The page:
10/30/2007, 06:00 PM

Hello,

I am new here- I was wandering about the imaginary unit for some time to be able to understand physics better, but I was quite positively surprised that you have confirmed by rigorous analysis what I just yesterday found out by studying the possible content of i- a definition ( or perhaps one of the definitions of i) -of imaginary unit.

Perhaps there are many infinite values involved as well as this definition arises from Lambert function of a logarithm, and logarithm may take infinitely many values, but still I keep - i sign):

-i = power tower (e^pi/2) = h (e^pi/2)

i = - h(e^pi/2)

so here z = e^pi/2 = 4,81047738097.........

h(z) = - i

Derivation:

h(e^pi/2) = -W( -ln e^pi/2)/ ln e^pi/2 = -W(-pi/2) / pi/2

But W( -pi/2) = i*pi/2 so

h(e^pi/2) = - i*pi/2 / pi/2 = - i .

but - h(e^pi/2) = W(-pi/2) / pi/2 = i*pi/2/pi/2 = i

There must be many more such beauties outside radius of convergence of h(z).

Best regards,

Ivars Fabriciuss

I am new here- I was wandering about the imaginary unit for some time to be able to understand physics better, but I was quite positively surprised that you have confirmed by rigorous analysis what I just yesterday found out by studying the possible content of i- a definition ( or perhaps one of the definitions of i) -of imaginary unit.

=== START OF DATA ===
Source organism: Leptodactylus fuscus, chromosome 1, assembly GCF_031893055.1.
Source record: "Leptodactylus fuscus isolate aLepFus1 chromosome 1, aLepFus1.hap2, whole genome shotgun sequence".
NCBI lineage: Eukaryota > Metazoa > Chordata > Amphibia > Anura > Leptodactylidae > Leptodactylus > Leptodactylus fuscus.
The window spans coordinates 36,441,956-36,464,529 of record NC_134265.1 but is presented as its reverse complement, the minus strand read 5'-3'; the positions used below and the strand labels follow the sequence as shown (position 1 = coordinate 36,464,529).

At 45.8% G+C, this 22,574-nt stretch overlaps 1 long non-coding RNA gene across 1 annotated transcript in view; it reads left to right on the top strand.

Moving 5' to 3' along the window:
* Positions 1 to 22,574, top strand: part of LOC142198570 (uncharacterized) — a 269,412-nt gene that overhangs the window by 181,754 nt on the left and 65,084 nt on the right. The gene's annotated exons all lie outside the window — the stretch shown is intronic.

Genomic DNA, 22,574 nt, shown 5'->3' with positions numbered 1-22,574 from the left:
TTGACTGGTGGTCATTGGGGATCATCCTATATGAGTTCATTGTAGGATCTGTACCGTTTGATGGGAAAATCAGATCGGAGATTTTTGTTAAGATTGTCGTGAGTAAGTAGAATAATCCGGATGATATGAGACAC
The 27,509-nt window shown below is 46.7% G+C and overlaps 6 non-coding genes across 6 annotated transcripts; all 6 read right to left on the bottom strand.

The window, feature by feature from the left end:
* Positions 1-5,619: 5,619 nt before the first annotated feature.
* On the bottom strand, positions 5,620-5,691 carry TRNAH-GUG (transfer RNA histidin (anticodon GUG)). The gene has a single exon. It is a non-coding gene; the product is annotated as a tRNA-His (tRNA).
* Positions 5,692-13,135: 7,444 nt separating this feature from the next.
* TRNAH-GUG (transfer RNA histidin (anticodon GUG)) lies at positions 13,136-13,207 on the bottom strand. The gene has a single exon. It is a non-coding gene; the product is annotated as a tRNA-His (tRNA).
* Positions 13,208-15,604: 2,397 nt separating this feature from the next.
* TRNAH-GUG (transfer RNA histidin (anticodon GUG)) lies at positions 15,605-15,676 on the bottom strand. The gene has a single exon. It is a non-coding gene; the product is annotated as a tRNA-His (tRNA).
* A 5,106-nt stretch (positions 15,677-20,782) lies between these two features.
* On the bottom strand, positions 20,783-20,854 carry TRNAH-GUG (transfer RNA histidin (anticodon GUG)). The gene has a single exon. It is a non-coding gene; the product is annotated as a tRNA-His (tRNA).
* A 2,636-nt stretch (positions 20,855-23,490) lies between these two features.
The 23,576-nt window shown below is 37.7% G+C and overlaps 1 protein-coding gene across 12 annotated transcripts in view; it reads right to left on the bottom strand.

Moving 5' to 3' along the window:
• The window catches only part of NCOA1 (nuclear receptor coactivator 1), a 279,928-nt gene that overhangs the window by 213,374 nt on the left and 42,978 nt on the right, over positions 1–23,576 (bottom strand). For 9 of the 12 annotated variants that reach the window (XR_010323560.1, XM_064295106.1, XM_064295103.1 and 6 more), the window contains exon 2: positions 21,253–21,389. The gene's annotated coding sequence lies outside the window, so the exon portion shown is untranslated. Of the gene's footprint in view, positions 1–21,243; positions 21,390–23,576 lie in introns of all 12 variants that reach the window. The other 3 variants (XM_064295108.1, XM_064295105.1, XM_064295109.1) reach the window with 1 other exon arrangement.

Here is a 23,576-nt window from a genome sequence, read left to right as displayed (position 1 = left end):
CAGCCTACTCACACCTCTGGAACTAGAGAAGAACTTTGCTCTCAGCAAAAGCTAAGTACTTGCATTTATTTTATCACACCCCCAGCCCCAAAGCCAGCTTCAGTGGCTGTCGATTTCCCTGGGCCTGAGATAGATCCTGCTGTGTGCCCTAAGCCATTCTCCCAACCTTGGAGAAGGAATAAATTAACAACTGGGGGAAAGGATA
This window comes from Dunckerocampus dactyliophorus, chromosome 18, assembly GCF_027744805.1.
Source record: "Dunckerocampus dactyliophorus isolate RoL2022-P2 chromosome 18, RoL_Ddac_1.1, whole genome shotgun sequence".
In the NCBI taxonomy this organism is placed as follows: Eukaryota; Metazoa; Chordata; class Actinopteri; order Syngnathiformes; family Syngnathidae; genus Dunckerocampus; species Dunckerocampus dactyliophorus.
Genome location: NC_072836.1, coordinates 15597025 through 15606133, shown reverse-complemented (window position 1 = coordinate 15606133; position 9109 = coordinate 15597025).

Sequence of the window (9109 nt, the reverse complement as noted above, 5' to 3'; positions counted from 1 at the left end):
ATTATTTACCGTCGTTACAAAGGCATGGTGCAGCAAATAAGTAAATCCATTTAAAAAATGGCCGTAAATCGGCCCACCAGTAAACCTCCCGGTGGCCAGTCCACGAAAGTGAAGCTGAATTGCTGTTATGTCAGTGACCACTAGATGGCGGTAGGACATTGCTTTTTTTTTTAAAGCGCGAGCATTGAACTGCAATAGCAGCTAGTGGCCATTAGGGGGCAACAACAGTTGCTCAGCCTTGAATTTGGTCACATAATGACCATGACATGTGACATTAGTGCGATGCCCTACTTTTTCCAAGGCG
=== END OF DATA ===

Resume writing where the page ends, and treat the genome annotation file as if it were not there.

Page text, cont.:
Perhaps there are many infinite values involved as well as this definition arises from Lambert function of a logarithm, and logarithm may take infinitely many values, but still I keep - i sign):

-i = power tower (e^pi/2) = h (e^pi/2)

i = - h(e^pi/2)

so here z = e^pi/2 = 4,81047738097.........

h(z) = - i

Derivation:

h(e^pi/2) = -W( -ln e^pi/2)/ ln e^pi/2 = -W(-pi/2) / pi/2

But W( -pi/2) = i*pi/2 so

h(e^pi/2) = - i*pi/2 / pi/2 = - i .

but - h(e^pi/2) = W(-pi/2) / pi/2 = i*pi/2/pi/2 = i

There must be many more such beauties outside radius of convergence of h(z).

Best regards,

Ivars Fabriciuss